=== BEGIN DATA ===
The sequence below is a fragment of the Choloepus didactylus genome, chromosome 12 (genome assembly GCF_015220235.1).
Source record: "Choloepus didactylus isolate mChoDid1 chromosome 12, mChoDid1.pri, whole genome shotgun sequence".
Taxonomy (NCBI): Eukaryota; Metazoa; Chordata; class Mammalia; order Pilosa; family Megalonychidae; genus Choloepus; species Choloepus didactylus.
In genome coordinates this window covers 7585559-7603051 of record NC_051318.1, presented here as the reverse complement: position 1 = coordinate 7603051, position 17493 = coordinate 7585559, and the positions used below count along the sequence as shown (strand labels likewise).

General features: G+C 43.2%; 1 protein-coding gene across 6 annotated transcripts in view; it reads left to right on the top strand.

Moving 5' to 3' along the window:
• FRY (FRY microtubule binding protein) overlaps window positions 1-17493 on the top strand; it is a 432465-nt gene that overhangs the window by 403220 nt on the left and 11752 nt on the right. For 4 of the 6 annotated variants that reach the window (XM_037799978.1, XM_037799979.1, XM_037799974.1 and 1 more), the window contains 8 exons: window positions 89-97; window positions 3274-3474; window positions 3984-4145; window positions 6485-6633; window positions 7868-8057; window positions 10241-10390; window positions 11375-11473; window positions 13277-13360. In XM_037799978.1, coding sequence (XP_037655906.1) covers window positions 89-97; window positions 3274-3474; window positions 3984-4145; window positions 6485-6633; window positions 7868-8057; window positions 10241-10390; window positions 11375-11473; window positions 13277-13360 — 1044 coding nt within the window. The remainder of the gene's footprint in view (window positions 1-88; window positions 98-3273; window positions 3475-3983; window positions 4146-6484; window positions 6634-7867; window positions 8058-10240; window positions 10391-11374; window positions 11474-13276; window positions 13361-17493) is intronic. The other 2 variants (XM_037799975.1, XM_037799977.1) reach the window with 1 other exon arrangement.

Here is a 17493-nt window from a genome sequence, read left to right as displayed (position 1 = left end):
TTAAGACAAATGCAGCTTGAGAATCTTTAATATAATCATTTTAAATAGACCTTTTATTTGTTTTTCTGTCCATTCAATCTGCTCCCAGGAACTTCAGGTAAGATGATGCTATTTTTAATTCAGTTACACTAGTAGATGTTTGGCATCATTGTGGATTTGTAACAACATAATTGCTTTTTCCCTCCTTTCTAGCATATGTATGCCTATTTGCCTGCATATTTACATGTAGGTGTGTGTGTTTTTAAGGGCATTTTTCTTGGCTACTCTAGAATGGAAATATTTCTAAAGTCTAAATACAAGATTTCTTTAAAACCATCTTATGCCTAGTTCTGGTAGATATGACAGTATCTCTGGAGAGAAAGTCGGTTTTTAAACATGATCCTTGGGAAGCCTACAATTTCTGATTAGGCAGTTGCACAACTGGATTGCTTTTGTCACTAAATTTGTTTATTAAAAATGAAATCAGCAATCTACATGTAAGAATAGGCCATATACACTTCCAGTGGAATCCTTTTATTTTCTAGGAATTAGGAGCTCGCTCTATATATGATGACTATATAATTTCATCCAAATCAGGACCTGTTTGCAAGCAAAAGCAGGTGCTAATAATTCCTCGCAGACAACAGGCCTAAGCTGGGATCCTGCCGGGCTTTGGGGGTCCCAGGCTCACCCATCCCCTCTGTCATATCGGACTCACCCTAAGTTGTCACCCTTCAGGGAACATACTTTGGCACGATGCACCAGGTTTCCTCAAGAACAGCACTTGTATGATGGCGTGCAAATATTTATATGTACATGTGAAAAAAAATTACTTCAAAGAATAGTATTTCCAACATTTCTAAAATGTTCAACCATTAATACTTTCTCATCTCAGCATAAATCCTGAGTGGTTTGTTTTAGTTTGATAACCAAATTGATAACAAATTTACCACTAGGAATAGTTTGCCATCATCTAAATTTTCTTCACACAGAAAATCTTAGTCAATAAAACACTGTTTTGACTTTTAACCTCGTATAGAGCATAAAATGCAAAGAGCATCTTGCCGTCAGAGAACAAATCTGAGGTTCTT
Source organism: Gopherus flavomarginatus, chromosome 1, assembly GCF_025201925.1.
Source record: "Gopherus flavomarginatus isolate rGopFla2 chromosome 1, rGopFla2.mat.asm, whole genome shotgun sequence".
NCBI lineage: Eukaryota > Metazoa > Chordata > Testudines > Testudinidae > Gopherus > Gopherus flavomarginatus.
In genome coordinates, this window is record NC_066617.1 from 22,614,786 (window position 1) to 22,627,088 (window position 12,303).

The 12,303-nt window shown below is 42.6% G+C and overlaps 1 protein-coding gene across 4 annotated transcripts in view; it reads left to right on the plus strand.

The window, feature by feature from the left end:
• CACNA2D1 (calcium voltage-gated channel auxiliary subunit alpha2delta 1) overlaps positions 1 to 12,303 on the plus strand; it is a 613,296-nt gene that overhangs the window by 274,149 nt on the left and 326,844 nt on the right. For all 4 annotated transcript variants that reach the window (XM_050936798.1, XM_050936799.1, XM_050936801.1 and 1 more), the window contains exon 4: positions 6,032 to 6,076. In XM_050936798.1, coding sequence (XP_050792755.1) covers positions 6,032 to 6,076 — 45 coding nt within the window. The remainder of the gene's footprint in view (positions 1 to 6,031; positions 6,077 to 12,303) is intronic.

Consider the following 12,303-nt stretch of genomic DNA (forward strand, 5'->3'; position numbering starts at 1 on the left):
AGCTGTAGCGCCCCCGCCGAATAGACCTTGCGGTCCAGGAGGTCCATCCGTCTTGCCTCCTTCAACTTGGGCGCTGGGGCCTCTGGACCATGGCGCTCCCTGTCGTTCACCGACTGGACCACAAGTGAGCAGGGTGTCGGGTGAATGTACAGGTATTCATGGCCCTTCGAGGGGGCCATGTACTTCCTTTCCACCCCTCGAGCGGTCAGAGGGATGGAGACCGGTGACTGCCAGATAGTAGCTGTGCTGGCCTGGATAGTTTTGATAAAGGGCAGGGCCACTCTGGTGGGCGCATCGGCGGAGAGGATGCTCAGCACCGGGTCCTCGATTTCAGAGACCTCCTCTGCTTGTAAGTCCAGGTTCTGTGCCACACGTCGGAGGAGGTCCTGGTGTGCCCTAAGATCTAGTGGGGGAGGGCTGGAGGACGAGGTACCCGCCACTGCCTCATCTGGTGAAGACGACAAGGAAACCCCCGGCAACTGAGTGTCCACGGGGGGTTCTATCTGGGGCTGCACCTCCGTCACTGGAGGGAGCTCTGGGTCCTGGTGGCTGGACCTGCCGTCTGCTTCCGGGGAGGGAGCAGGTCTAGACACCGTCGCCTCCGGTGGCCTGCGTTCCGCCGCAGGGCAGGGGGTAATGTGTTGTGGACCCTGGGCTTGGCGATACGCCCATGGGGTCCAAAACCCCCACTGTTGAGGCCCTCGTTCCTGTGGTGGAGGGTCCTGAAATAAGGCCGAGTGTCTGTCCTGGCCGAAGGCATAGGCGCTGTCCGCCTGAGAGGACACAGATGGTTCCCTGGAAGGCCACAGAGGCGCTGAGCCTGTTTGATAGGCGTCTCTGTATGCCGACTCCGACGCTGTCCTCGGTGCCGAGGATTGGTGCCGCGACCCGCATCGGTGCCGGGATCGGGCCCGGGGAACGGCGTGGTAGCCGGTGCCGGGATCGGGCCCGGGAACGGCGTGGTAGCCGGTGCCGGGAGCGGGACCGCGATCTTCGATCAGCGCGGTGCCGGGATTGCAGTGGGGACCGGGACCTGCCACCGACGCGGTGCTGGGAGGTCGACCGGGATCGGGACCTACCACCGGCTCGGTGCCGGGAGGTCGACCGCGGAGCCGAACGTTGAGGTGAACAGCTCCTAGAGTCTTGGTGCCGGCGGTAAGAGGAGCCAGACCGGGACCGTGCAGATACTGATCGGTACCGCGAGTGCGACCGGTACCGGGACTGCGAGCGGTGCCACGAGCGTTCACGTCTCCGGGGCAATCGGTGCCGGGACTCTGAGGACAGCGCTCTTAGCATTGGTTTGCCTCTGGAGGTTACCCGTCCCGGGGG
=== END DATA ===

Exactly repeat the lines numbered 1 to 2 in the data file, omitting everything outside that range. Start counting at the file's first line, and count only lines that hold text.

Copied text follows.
The sequence below is a fragment of the Choloepus didactylus genome, chromosome 12 (genome assembly GCF_015220235.1).
Source record: "Choloepus didactylus isolate mChoDid1 chromosome 12, mChoDid1.pri, whole genome shotgun sequence".